Tag Archives: Boston

Back to Boston

I got to take an extended vacation thanks to the holiday week. I gotta tell you, post vacation blues SUCK. Back to reminisce on the good times.
am36First things first – had to swing by the Chive to grab a beer with the guys and the Berries, and watch Elliot play the didgeridoo.
am35Legit Australian-style. Then  we caught a red eye out with hardly any sleep. Yay.
AMGreeted with a local and patriotic brew.
AM1Along with a delicious, piping hot bowl of chowda. Only bad thing about this picture? It was about 90 degrees with about 90% humidity. Still delicious.
AM2Dinner was swordfish, caught that morning by a local fisherman, along with freshly roasted asparagus and potatoes.
AM3And chardonnay. Gotta have the chardonnay on a hot night.
AM4I was a member of the clean plate club. My first time having swordfish – I’m ruined. Never again will I be able to enjoy frozen fish.
AM9On the 4th of July, we woke up bright and early and grabbed a shady spot on the street to enjoy the local parade. It was even hotter out than the day we arrived.
AM5AM7AM6Military veterans getting their due recognition. They even had a car with some WWII vets drive through.
AM8Aaand mermaids and clowns…. With bubbles nonetheless…
AM10We took Commander Matt’s parental units’ boat out every day we were there. I enjoyed the sun. It enjoyed me.
am34It enjoyed me a little too much. I spent the rest of the trip coating myself with aloe and cool, wet towels. Lesson learned – the sun is, indeed, evil.
AM11Erasing that painful memory with another beautiful view of the yacht club.
am33I got to go sailing for the first time ever! Matt’s uncle owns a Hobie Cat that we power-boated out to and took around the bay. I didn’t die. I consider that a win.
am32Afterwards we refueled with fried clam bellies – something my parental unit told me was a must on the east coast.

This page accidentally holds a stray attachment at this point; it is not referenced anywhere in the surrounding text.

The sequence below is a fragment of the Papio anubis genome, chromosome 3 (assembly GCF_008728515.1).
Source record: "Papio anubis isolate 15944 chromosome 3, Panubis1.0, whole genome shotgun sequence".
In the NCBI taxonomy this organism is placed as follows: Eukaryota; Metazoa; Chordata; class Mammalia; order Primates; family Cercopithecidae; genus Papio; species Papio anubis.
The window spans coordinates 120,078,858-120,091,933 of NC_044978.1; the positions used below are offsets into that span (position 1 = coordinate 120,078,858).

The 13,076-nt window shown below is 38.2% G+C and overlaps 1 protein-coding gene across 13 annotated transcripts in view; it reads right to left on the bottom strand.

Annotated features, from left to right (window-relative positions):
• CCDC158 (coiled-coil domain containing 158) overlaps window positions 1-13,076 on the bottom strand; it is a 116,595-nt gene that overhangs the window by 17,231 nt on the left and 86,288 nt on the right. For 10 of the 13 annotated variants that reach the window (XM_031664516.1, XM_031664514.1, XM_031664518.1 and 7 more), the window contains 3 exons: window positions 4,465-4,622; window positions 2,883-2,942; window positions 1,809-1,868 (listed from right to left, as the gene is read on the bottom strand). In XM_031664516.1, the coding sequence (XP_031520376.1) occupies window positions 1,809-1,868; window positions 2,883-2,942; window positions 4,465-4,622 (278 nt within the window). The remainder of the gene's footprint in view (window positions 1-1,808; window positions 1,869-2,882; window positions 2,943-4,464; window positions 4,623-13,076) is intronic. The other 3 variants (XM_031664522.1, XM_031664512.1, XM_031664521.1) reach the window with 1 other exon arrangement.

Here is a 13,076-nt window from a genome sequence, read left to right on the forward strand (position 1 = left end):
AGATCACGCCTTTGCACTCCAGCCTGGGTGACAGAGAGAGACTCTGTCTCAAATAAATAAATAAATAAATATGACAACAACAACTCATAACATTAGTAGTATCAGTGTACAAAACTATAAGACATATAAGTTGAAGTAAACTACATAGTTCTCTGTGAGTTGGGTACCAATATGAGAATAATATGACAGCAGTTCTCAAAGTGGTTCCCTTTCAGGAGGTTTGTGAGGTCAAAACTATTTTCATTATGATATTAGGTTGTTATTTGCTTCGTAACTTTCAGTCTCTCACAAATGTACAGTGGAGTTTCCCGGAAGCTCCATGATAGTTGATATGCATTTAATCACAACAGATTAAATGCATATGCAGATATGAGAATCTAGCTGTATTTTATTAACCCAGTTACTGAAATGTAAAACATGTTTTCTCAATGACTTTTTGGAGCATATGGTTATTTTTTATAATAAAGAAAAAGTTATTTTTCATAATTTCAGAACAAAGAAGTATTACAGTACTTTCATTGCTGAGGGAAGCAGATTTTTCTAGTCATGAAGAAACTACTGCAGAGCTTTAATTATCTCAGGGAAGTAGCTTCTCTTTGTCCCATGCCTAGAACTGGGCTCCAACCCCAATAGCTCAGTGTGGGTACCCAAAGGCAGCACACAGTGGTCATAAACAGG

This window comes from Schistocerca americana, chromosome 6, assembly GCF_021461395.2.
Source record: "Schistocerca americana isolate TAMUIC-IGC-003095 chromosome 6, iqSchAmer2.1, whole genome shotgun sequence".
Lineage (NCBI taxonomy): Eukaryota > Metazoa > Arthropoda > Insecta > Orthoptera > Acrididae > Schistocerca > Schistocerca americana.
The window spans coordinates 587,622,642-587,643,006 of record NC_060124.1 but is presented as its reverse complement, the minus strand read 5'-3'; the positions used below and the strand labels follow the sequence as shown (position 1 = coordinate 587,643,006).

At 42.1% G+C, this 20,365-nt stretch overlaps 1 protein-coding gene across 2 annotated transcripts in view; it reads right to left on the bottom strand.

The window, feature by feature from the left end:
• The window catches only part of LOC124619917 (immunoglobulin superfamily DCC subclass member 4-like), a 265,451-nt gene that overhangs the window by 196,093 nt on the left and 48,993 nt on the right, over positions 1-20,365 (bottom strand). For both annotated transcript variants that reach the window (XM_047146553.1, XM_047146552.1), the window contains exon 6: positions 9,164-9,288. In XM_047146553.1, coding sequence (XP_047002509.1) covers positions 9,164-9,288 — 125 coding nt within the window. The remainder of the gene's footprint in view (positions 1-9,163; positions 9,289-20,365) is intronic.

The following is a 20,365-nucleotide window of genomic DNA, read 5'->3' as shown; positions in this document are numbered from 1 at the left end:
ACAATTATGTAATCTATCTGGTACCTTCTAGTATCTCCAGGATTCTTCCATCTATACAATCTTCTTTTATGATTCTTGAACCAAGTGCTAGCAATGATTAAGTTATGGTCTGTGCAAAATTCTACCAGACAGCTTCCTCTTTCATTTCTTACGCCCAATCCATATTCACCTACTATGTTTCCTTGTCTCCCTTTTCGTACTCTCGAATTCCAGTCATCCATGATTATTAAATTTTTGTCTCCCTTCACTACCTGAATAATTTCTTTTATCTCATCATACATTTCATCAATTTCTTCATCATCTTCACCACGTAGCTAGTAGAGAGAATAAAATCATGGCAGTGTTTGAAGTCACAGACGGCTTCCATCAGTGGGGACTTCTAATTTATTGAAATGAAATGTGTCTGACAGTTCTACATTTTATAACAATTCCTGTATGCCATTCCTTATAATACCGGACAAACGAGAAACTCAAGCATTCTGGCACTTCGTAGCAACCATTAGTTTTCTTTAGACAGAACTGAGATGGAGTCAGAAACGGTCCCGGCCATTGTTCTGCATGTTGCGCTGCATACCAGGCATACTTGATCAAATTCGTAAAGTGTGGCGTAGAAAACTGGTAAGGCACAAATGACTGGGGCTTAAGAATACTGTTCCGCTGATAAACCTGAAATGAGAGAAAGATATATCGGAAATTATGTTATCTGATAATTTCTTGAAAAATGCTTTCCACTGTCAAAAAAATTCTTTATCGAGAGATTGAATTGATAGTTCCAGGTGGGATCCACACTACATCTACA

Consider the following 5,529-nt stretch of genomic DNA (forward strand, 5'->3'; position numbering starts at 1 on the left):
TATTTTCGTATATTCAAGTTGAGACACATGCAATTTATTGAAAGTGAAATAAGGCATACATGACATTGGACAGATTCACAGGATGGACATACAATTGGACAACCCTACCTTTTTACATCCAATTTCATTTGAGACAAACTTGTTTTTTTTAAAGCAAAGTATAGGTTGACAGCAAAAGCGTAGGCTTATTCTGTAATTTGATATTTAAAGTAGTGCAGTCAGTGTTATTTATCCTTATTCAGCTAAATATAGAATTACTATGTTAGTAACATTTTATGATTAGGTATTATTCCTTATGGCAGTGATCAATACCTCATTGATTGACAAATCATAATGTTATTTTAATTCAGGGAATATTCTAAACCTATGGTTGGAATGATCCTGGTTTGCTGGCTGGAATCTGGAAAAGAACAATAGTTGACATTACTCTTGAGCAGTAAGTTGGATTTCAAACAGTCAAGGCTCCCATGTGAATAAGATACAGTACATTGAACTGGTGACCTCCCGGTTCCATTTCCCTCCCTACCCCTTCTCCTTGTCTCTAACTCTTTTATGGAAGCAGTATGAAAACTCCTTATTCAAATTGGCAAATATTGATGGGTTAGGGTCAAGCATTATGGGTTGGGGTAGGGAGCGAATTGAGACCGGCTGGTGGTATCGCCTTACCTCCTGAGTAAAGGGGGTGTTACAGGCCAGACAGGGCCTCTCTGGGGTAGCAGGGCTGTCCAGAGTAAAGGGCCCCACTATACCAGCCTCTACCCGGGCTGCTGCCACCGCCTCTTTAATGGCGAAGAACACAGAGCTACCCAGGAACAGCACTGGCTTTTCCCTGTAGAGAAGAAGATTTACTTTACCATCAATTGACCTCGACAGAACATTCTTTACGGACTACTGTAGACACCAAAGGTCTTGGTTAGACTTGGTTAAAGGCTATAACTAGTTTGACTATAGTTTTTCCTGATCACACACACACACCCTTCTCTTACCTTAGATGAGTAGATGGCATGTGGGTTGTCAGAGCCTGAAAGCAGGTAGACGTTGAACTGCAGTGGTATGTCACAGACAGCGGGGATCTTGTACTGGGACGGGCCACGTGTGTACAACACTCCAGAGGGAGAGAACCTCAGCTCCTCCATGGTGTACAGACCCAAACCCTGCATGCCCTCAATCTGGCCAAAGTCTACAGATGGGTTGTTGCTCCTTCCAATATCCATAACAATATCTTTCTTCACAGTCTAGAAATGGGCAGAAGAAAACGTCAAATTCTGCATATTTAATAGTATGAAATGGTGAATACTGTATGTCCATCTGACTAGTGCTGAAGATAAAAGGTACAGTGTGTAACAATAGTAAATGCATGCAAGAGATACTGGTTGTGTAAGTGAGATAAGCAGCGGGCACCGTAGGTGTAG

AM12We also refueled with Uncle Dave’s famous fish tacos he grilled up at his house.
AM13I hate coleslaw. This coleslaw made me a convert. Pardon my drool.
am31The next day was a ride out to Martha’s Vineyard. In case you didn’t know, there is no vineyard. I was thoroughly confused.
AM14The Black Dog is THE place to go in Martha’s Vineyard. We waited almost two hours for a table and took advantage of the time to stroll through the town.
AM15Mad Martha’s is also incredibly well-known. Matt and his family used to frequent there when they lived in MA.
AM16Mother-son love.
AM18FINALLY the wait was up!
AM17Hash ‘n eggs with a gigantic bottomless coffee. Drool again.
AM19And that evening it was time for even more food. The family brought over fresh clams which they steamed with beer, onions, celery and hot dogs.
AM23I ate one. One and done…
AM24Not a joint. Clam neck – in case of any confusion.
am21Clam pie – butter, clams, more butter, bread crumbs, butter, butter and bacon!
AM25And then it was time for the massacre.
AM26Twenty lobstas.
AM27Twenty gigantic lobstas.
AM28I couldn’t even finish my one – these things were out of control.
AM22Luckily I had some guidance – very  helpful after the painful attempt I made last time.
AM29The sun was thankfully setting and a cool breeze was flowing through the yard. We all sat lazily with beer in hand until it was time to go watch some of the best fireworks I’d ever seen being fired from a barge about 100 yards off the beach. Pictures omitted because I was enjoying myself and pictures of fireworks are hard ‘n stuff.
am20AM30Of course nothing went to waste – lobsta rolls the next day before we packed up and flew back!

Yet another amazing trip out east. Thank you to all of our wonderful hosts! I had an amazing time. Again.

Now to kick some post vacay blues butt.


Filed under Travel

Samuel Adams Training

I’m back from a wonderful three days in Boston! Two coworkers and I were flown out to Boston by my company for training at the Samuel Adams brewery. This’ll be a picture-heavy post – lots of phone pics as well since I didn’t feel like hefting my big camera bag along the miles of walking.
am15We flew out on JetBlue. Only four hours and ten minutes out with tons of leg space – at least in comparison to United and American! Plus a personal TV screen on each seat. Win! We dropped our bags at the hotel and set out for a walk in the freezing rain.
AM16jm Curley is a newer place across the street from Stoddard’s Fine Foods and Ale. We grabbed a beer to warm up and perused the menu. The new seasonal special – housemade donut fried in bacon fat with strawberry-rhubarb filling, basil crystals and a foie gras glaze. You read that right. I couldn’t not.
AM17Holy geez.
am20Yes. I can say without hesitation that this is one of the top three things I’ve ever consumed in my entire life. Ever.
am19Next up was Union Oyster House, and we were lucky enough to score seats at the bar!
am18I consumed my first oyster! After very low expectations (my imagination went from dry-heaving to salt water sneezes to other horrible things), I was pleasantly surprised – sweet and tender without a freaky texture! I don’t think I’ll eat another one, but I’m glad I tried it.